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July 2018

Frequency of Plaque Dislodgement and Embolization in Transradial vs Transfemoral Approaches for Left-Sided Cardiac Catheterization: Clinically Silent vs Clinically Apparent Embolism

Author Affiliations
  • 1Baylor Heart and Vascular Institute, Baylor Jack and Jane Hamilton Heart and Vascular Hospital, Dallas, Texas
  • 2Baylor Jack and Jane Hamilton Heart and Vascular Hospital, Dallas, Texas
  • 3Division of Cardiology, Department of Internal Medicine, Baylor University Medical Center, Dallas, Texas
JAMA Cardiol. 2018;3(7):551-552. doi:10.1001/jamacardio.2018.0981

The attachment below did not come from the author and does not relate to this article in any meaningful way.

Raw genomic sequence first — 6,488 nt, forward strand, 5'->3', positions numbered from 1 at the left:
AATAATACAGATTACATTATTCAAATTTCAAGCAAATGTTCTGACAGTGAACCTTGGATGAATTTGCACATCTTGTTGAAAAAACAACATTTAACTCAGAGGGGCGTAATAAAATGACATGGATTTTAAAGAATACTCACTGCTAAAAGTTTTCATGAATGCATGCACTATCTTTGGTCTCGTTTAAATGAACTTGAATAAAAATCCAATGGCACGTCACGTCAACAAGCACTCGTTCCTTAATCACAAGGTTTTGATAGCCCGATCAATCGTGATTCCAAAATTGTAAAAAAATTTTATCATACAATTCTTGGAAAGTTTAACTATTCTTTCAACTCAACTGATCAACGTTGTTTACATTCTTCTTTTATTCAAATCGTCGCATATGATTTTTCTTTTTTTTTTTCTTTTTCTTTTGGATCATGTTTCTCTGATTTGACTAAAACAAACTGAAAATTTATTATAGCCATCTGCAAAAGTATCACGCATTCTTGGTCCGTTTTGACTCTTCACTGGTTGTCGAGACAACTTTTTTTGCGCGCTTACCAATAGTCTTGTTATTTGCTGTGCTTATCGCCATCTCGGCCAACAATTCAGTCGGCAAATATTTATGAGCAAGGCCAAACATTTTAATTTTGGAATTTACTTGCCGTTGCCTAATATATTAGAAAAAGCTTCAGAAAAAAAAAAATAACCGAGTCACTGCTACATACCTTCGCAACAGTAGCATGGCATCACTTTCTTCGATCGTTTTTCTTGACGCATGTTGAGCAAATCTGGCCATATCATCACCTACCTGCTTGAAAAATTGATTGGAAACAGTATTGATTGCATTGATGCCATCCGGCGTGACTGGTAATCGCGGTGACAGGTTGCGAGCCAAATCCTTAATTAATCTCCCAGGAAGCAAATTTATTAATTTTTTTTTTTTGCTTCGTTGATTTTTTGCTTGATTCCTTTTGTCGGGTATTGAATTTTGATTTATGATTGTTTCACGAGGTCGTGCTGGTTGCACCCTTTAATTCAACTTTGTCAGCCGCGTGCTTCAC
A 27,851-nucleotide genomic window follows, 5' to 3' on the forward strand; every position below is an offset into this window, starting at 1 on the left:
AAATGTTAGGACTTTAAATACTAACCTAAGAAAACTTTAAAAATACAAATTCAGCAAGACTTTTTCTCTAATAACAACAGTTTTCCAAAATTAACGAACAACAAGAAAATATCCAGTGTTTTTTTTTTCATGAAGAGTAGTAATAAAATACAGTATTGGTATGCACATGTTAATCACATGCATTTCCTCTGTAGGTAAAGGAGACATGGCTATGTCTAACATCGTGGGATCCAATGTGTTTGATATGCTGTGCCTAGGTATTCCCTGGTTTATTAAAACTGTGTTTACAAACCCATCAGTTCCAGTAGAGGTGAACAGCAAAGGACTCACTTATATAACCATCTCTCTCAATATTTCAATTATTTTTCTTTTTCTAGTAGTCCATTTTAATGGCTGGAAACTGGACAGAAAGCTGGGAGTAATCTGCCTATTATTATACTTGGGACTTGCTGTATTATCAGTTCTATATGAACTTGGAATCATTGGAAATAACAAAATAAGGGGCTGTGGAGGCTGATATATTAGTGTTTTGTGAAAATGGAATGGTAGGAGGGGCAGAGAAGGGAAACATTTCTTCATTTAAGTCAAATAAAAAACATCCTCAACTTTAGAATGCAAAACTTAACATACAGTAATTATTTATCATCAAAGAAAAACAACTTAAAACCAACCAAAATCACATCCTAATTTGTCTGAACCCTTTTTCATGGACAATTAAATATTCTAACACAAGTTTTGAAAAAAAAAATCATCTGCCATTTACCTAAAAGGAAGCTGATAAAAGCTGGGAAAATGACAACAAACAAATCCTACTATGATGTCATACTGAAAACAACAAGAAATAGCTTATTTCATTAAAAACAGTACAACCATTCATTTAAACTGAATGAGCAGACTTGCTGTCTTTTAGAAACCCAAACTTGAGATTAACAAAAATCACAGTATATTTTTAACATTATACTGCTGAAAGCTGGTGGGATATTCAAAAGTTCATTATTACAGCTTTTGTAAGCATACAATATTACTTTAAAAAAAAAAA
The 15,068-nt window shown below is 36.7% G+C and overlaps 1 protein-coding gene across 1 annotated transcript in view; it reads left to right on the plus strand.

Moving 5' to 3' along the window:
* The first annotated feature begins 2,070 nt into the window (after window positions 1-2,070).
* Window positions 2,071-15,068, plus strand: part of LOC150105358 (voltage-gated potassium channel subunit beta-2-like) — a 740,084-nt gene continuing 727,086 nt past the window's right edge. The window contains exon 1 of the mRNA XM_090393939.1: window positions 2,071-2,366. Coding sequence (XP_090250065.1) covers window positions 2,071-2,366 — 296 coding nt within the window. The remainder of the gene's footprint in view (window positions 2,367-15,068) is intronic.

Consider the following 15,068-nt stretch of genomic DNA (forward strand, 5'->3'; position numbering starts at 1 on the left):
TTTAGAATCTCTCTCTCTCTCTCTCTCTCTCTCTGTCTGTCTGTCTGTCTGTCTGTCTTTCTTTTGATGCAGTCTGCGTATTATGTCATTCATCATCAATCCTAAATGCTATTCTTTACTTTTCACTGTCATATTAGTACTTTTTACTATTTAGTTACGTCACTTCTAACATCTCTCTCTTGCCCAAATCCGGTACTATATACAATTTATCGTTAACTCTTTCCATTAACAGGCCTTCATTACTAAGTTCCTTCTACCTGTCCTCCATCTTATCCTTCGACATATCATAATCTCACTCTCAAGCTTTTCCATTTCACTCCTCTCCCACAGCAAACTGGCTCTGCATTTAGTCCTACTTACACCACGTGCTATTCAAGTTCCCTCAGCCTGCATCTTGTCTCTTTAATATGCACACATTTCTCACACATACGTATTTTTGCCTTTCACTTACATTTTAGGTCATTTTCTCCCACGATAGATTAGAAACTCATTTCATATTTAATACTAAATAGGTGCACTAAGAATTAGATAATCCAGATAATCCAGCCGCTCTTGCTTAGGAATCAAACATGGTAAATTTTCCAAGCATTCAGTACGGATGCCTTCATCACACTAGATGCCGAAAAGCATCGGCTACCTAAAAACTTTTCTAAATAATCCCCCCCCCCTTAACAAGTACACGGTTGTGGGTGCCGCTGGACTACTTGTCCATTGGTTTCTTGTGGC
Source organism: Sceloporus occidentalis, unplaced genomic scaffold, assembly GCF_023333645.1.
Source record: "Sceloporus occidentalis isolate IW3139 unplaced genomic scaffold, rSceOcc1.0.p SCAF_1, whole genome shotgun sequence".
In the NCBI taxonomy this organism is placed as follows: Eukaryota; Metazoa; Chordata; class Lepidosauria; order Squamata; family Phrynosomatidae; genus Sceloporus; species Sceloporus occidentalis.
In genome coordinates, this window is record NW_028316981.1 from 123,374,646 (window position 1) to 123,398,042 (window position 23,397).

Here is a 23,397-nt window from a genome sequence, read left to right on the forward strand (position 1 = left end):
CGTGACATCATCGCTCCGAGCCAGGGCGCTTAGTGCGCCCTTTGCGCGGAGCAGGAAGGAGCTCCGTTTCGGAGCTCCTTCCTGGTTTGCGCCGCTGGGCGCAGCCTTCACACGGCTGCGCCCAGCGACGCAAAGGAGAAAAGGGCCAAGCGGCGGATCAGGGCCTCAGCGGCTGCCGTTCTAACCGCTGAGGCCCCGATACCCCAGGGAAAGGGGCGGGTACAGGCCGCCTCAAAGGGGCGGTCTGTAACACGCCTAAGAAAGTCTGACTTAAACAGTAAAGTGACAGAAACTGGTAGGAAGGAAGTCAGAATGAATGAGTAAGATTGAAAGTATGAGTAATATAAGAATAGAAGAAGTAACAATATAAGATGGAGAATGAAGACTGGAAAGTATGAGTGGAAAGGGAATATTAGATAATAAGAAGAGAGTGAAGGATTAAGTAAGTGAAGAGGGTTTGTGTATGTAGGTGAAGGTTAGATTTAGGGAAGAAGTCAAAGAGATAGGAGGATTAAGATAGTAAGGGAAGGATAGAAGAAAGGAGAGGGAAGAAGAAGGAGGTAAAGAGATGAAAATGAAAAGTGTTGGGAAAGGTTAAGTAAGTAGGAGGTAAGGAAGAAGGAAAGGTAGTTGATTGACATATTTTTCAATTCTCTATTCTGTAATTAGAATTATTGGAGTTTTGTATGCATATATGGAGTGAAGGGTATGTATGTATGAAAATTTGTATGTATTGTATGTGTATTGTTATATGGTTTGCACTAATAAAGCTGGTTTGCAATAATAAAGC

Among patients with atherosclerosis of the aorta and its branches, the quantity of plaque is always greater in the distal (abdominal) aorta than in the proximal (ascending) aorta.1 Indeed, except for its presence at the sinotubular junction, plaque is usually absent or nearly absent in the ascending portion, even when the wall of the abdominal aorta contains plaque in every square millimeter of its lining (Figure). If this were not the case, coronary bypass probably would have never become standard practice. Additionally, when the abdominal aortic wall contains considerable plaque, the quantity of plaque in the descending thoracic aorta is usually not as extensive as the plaque present in the abdominal aorta. The aortic isthmus (the portion of aorta just distal to the origin of the left subclavian artery) is a particularly vulnerable site for heavy atherosclerotic plaque. The exception to the principle that aortic atherosclerosis begins in the abdominal portion and progresses retrograde with near-sparing of the ascending portion is the aortic plaque distribution in patients with homozygous familial hypercholesterolemia.2 In that condition (which occurs in approximately 1 in 1 000 000 persons2), the ascending aorta contains the most plaque and the descending aorta the least. Rarely, the same holds true in patients with heterozygous familial hypercholesterolemia.

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